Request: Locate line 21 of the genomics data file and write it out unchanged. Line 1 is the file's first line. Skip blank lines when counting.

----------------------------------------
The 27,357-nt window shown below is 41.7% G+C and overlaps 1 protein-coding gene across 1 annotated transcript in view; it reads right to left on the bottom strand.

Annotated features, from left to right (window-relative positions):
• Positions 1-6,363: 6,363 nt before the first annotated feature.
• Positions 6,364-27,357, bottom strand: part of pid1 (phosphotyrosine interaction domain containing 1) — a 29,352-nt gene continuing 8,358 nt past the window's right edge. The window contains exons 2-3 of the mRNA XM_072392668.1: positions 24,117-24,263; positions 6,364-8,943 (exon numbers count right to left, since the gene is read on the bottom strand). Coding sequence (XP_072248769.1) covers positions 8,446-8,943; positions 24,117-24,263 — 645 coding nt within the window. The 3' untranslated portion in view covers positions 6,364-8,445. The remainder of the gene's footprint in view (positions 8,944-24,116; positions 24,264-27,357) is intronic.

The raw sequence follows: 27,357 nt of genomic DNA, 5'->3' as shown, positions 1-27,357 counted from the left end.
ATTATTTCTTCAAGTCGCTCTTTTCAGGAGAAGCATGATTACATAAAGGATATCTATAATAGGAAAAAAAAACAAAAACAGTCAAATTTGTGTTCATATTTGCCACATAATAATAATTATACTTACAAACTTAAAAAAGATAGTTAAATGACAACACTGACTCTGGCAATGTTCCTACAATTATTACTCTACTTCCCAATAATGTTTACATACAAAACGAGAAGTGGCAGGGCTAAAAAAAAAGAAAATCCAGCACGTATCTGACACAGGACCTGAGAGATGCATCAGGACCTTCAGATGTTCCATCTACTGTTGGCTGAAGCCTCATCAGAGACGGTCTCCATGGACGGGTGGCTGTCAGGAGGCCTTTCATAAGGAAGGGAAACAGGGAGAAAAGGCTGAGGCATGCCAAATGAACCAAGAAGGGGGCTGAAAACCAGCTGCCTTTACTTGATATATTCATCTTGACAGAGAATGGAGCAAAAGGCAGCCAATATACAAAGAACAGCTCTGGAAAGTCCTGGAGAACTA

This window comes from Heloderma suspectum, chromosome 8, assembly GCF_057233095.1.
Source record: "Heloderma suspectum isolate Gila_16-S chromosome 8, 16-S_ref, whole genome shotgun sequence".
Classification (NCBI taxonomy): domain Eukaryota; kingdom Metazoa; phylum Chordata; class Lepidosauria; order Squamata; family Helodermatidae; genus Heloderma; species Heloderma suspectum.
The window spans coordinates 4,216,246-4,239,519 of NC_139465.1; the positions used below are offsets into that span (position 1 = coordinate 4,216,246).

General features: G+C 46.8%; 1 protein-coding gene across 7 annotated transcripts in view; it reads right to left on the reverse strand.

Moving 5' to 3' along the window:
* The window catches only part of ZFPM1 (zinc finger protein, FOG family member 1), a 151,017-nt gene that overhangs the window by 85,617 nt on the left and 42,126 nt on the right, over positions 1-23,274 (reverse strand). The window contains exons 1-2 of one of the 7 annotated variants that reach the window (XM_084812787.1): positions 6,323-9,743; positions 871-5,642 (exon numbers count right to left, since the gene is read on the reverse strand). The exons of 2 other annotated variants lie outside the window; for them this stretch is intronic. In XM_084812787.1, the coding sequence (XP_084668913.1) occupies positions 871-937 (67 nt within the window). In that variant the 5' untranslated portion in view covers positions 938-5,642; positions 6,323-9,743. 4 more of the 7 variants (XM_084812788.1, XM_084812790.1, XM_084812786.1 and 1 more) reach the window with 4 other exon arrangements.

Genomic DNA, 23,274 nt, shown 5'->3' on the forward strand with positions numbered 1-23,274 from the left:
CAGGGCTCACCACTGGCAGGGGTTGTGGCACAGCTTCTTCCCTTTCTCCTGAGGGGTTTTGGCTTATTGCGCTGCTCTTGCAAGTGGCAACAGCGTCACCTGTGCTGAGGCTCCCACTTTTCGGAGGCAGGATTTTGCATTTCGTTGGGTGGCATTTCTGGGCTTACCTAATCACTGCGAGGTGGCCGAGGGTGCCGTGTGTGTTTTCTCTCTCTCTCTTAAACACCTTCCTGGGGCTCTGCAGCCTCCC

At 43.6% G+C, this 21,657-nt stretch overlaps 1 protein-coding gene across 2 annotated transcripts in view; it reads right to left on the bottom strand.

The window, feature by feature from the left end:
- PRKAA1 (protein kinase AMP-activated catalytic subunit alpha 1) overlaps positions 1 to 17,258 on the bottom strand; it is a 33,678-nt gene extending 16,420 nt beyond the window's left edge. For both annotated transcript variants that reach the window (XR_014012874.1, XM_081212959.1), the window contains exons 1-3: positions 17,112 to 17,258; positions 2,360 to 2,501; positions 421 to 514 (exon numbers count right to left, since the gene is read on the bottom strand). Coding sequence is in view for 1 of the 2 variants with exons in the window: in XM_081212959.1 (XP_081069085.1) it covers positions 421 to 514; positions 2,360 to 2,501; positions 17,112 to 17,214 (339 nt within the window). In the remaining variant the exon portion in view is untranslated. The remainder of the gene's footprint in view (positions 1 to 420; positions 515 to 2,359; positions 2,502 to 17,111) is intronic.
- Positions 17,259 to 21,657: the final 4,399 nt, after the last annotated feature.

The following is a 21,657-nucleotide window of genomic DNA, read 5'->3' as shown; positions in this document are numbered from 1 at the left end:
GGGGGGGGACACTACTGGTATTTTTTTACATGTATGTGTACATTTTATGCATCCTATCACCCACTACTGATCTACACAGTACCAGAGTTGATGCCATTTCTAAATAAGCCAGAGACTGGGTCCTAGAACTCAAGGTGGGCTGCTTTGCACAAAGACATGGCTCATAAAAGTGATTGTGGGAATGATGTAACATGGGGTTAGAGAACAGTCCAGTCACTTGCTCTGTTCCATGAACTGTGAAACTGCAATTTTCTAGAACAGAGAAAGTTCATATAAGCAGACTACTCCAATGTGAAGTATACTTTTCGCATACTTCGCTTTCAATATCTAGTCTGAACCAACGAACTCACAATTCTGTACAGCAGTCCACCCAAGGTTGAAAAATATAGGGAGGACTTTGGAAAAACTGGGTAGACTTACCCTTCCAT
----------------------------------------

GGGGGGGGACACTACTGGTATTTTTTTACATGTATGTGTACATTTTATGCATCCTATCACCCACTACTGATCTACACAGTACCAGAGTTGATGCCATTTCTAAATAAGCCAGAGACTGGGTCCTAGAACTCAAGGTGGGCTGCTTTGCACAAAGACATGGCTCATAAAAGTGATTGTGGGAATGATGTAACATGGGGTTAGAGAACAGTCCAGTCACTTGCTCTGTTCCATGAACTGTGAAACTGCAATTTTCTAGAACAGAGAAAGTTCATATAAGCAGACTACTCCAATGTGAAGTATACTTTTCGCATACTTCGCTTTCAATATCTAGTCTGAACCAACGAACTCACAATTCTGTACAGCAGTCCACCCAAGGTTGAAAAATATAGGGAGGACTTTGGAAAAACTGGGTAGACTTACCCTTCCAT